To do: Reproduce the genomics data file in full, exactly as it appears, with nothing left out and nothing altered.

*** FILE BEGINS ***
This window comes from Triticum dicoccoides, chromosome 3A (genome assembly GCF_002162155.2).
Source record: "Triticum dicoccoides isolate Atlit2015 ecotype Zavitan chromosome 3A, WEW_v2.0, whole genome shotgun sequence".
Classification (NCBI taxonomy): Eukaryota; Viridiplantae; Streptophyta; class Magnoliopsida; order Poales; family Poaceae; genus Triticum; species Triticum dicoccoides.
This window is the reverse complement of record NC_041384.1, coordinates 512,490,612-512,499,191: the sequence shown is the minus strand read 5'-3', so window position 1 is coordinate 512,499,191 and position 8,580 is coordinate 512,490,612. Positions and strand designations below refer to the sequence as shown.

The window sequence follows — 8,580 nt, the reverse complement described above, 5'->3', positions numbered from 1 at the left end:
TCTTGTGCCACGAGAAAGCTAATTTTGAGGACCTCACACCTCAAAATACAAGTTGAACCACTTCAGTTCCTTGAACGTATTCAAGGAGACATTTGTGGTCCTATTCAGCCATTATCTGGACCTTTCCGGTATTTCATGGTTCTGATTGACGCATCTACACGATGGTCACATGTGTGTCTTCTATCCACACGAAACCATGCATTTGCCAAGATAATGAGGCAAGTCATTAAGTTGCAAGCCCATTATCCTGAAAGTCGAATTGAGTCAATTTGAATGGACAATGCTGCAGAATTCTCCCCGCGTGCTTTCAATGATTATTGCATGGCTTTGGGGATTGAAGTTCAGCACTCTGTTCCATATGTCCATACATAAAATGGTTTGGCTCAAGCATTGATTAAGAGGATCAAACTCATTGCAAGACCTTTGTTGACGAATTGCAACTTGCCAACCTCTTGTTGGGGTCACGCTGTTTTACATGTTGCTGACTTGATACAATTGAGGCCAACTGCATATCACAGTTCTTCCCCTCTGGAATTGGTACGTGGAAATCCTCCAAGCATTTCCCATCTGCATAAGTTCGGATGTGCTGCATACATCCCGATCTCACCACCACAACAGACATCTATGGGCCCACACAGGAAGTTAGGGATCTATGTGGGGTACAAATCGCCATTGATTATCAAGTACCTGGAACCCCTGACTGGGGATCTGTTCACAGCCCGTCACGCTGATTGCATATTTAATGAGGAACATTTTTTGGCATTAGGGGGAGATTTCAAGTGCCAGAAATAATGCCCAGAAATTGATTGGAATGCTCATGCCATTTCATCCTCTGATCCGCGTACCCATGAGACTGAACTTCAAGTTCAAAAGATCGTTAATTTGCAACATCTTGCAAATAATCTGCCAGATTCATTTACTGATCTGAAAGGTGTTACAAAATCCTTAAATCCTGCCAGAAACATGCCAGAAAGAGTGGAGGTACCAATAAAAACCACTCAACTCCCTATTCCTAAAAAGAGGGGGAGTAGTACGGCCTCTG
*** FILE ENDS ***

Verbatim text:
This window comes from Triticum dicoccoides, chromosome 3A (genome assembly GCF_002162155.2).
Source record: "Triticum dicoccoides isolate Atlit2015 ecotype Zavitan chromosome 3A, WEW_v2.0, whole genome shotgun sequence".
Classification (NCBI taxonomy): Eukaryota; Viridiplantae; Streptophyta; class Magnoliopsida; order Poales; family Poaceae; genus Triticum; species Triticum dicoccoides.
This window is the reverse complement of record NC_041384.1, coordinates 512,490,612-512,499,191: the sequence shown is the minus strand read 5'-3', so window position 1 is coordinate 512,499,191 and position 8,580 is coordinate 512,490,612. Positions and strand designations below refer to the sequence as shown.

The window sequence follows — 8,580 nt, the reverse complement described above, 5'->3', positions numbered from 1 at the left end:
TCTTGTGCCACGAGAAAGCTAATTTTGAGGACCTCACACCTCAAAATACAAGTTGAACCACTTCAGTTCCTTGAACGTATTCAAGGAGACATTTGTGGTCCTATTCAGCCATTATCTGGACCTTTCCGGTATTTCATGGTTCTGATTGACGCATCTACACGATGGTCACATGTGTGTCTTCTATCCACACGAAACCATGCATTTGCCAAGATAATGAGGCAAGTCATTAAGTTGCAAGCCCATTATCCTGAAAGTCGAATTGAGTCAATTTGAATGGACAATGCTGCAGAATTCTCCCCGCGTGCTTTCAATGATTATTGCATGGCTTTGGGGATTGAAGTTCAGCACTCTGTTCCATATGTCCATACATAAAATGGTTTGGCTCAAGCATTGATTAAGAGGATCAAACTCATTGCAAGACCTTTGTTGACGAATTGCAACTTGCCAACCTCTTGTTGGGGTCACGCTGTTTTACATGTTGCTGACTTGATACAATTGAGGCCAACTGCATATCACAGTTCTTCCCCTCTGGAATTGGTACGTGGAAATCCTCCAAGCATTTCCCATCTGCATAAGTTCGGATGTGCTGCATACATCCCGATCTCACCACCACAACAGACATCTATGGGCCCACACAGGAAGTTAGGGATCTATGTGGGGTACAAATCGCCATTGATTATCAAGTACCTGGAACCCCTGACTGGGGATCTGTTCACAGCCCGTCACGCTGATTGCATATTTAATGAGGAACATTTTTTGGCATTAGGGGGAGATTTCAAGTGCCAGAAATAATGCCCAGAAATTGATTGGAATGCTCATGCCATTTCATCCTCTGATCCGCGTACCCATGAGACTGAACTTCAAGTTCAAAAGATCGTTAATTTGCAACATCTTGCAAATAATCTGCCAGATTCATTTACTGATCTGAAAGGTGTTACAAAATCCTTAAATCCTGCCAGAAACATGCCAGAAAGAGTGGAGGTACCAATAAAAACCACTCAACTCCCTATTCCTAAAAAGAGGGGGAGTAGTACGGCCTCTG